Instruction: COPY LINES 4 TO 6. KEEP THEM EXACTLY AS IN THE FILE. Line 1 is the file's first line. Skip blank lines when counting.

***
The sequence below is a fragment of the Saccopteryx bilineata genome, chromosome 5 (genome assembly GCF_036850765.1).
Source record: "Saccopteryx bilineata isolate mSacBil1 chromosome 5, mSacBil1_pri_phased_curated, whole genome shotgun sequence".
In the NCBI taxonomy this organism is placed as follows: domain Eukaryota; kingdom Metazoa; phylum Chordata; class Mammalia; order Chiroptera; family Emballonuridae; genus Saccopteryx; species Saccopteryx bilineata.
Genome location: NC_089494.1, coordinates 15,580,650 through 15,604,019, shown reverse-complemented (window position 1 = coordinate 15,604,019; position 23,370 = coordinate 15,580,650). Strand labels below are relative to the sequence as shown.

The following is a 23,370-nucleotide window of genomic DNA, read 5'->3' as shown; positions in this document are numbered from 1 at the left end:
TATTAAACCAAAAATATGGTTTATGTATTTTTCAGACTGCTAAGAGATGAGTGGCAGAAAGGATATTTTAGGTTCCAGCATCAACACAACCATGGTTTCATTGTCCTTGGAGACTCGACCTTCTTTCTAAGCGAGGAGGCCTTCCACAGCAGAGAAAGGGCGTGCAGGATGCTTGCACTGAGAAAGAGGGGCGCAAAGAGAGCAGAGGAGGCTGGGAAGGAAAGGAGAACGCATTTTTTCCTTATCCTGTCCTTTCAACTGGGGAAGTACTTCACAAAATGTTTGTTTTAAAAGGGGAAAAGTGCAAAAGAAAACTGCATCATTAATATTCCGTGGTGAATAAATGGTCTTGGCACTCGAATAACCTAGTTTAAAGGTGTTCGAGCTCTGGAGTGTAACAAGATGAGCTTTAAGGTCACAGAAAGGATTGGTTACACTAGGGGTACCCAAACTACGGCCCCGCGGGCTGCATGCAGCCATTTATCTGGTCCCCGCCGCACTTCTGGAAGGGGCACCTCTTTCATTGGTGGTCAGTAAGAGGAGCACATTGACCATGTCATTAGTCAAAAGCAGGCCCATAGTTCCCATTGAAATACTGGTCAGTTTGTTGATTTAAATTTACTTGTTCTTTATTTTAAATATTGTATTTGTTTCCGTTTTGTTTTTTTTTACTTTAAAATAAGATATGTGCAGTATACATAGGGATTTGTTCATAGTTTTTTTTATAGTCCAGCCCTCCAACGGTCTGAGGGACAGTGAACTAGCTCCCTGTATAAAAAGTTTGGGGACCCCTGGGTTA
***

Genome location: NC_089494.1, coordinates 15,580,650 through 15,604,019, shown reverse-complemented (window position 1 = coordinate 15,604,019; position 23,370 = coordinate 15,580,650). Strand labels below are relative to the sequence as shown.

The following is a 23,370-nucleotide window of genomic DNA, read 5'->3' as shown; positions in this document are numbered from 1 at the left end:
TATTAAACCAAAAATATGGTTTATGTATTTTTCAGACTGCTAAGAGATGAGTGGCAGAAAGGATATTTTAGGTTCCAGCATCAACACAACCATGGTTTCATTGTCCTTGGAGACTCGACCTTCTTTCTAAGCGAGGAGGCCTTCCACAGCAGAGAAAGGGCGTGCAGGATGCTTGCACTGAGAAAGAGGGGCGCAAAGAGAGCAGAGGAGGCTGGGAAGGAAAGGAGAACGCATTTTTTCCTTATCCTGTCCTTTCAACTGGGGAAGTACTTCACAAAATGTTTGTTTTAAAAGGGGAAAAGTGCAAAAGAAAACTGCATCATTAATATTCCGTGGTGAATAAATGGTCTTGGCACTCGAATAACCTAGTTTAAAGGTGTTCGAGCTCTGGAGTGTAACAAGATGAGCTTTAAGGTCACAGAAAGGATTGGTTACACTAGGGGTACCCAAACTACGGCCCCGCGGGCTGCATGCAGCCATTTATCTGGTCCCCGCCGCACTTCTGGAAGGGGCACCTCTTTCATTGGTGGTCAGTAAGAGGAGCACATTGACCATGTCATTAGTCAAAAGCAGGCCCATAGTTCCCATTGAAATACTGGTCAGTTTGTTGATTTAAATTTACTTGTTCTTTATTTTAAATATTGTATTTGTTTCCGTTTTGTTTTTTTTTACTTTAAAATAAGATATGTGCAGTATACATAGGGATTTGTTCATAGTTTTTTTTATAGTCCAGCCCTCCAACGGTCTGAGGGACAGTGAACTAGCTCCCTGTATAAAAAGTTTGGGGACCCCTGGGTTA